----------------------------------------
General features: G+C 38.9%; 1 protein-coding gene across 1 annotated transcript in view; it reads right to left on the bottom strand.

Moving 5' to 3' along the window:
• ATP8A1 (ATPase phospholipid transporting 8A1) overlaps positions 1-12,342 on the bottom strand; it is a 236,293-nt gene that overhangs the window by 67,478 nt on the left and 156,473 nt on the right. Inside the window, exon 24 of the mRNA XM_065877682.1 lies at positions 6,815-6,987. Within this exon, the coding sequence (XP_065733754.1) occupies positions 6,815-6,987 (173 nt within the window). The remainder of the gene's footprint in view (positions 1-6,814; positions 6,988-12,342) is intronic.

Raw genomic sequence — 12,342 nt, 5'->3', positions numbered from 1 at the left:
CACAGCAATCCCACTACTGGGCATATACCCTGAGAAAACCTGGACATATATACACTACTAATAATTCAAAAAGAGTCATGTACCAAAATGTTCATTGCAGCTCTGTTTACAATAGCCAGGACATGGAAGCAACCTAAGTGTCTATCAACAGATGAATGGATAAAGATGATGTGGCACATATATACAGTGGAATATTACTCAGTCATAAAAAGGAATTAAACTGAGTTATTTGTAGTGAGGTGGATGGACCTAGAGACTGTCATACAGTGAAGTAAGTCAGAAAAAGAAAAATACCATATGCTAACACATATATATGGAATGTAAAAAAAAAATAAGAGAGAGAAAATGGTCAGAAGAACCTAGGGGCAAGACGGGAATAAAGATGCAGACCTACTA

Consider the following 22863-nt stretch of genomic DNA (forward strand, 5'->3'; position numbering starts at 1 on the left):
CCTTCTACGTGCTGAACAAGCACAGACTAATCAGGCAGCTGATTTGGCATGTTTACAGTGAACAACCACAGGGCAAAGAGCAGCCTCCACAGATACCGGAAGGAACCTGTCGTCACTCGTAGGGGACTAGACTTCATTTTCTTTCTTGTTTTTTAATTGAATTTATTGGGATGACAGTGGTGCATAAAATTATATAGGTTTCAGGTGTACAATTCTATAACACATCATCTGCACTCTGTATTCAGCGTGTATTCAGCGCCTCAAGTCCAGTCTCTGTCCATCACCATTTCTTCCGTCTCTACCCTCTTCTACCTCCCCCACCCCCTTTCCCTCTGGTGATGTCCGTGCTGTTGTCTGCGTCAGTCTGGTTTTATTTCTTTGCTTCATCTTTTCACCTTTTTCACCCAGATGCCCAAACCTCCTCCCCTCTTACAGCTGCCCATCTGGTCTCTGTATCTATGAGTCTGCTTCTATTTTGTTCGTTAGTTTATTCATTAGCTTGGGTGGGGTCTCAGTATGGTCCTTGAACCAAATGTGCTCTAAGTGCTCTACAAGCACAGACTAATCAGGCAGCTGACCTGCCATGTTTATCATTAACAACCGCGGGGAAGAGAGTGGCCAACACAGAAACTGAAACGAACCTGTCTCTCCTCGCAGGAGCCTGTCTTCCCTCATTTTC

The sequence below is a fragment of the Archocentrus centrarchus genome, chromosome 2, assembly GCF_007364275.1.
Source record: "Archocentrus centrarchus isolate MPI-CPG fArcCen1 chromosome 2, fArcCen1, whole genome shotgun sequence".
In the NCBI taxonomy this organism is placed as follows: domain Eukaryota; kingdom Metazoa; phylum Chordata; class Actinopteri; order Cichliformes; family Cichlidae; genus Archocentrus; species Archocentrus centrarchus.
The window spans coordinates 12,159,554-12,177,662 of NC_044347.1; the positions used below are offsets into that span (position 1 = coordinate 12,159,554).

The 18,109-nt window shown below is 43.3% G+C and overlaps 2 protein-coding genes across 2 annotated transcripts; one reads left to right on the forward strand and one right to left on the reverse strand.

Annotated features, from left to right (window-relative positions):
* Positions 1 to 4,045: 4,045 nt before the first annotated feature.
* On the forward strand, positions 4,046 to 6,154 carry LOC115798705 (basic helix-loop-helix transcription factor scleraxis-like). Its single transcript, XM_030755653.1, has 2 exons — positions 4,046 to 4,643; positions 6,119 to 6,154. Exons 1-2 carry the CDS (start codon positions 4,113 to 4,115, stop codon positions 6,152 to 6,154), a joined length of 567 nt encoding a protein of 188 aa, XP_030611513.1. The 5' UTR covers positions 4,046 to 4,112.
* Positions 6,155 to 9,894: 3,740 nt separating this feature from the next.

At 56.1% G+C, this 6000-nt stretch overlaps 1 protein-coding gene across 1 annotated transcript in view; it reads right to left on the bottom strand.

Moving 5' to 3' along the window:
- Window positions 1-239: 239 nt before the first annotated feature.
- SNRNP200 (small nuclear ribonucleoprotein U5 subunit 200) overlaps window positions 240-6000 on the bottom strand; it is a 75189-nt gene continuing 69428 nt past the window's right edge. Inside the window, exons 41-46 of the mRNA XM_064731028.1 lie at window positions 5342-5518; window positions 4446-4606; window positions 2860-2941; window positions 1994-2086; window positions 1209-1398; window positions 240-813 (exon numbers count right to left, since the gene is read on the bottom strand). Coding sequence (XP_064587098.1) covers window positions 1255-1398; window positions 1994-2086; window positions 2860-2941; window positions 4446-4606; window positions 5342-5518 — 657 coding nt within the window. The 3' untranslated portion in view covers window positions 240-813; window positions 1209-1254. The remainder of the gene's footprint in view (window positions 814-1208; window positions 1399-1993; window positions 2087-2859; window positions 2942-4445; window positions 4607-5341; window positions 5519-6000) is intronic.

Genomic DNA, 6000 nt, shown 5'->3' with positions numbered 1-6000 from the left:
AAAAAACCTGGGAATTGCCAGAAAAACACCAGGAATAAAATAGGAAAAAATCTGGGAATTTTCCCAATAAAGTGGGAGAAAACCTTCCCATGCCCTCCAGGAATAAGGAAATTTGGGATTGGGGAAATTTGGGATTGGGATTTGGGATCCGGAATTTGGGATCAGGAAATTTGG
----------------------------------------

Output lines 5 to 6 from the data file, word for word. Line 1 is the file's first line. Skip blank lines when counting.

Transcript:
CACAGCAATCCCACTACTGGGCATATACCCTGAGAAAACCTGGACATATATACACTACTAATAATTCAAAAAGAGTCATGTACCAAAATGTTCATTGCAGCTCTGTTTACAATAGCCAGGACATGGAAGCAACCTAAGTGTCTATCAACAGATGAATGGATAAAGATGATGTGGCACATATATACAGTGGAATATTACTCAGTCATAAAAAGGAATTAAACTGAGTTATTTGTAGTGAGGTGGATGGACCTAGAGACTGTCATACAGTGAAGTAAGTCAGAAAAAGAAAAATACCATATGCTAACACATATATATGGAATGTAAAAAAAAAATAAGAGAGAGAAAATGGTCAGAAGAACCTAGGGGCAAGACGGGAATAAAGATGCAGACCTACTA

Consider the following 22863-nt stretch of genomic DNA (forward strand, 5'->3'; position numbering starts at 1 on the left):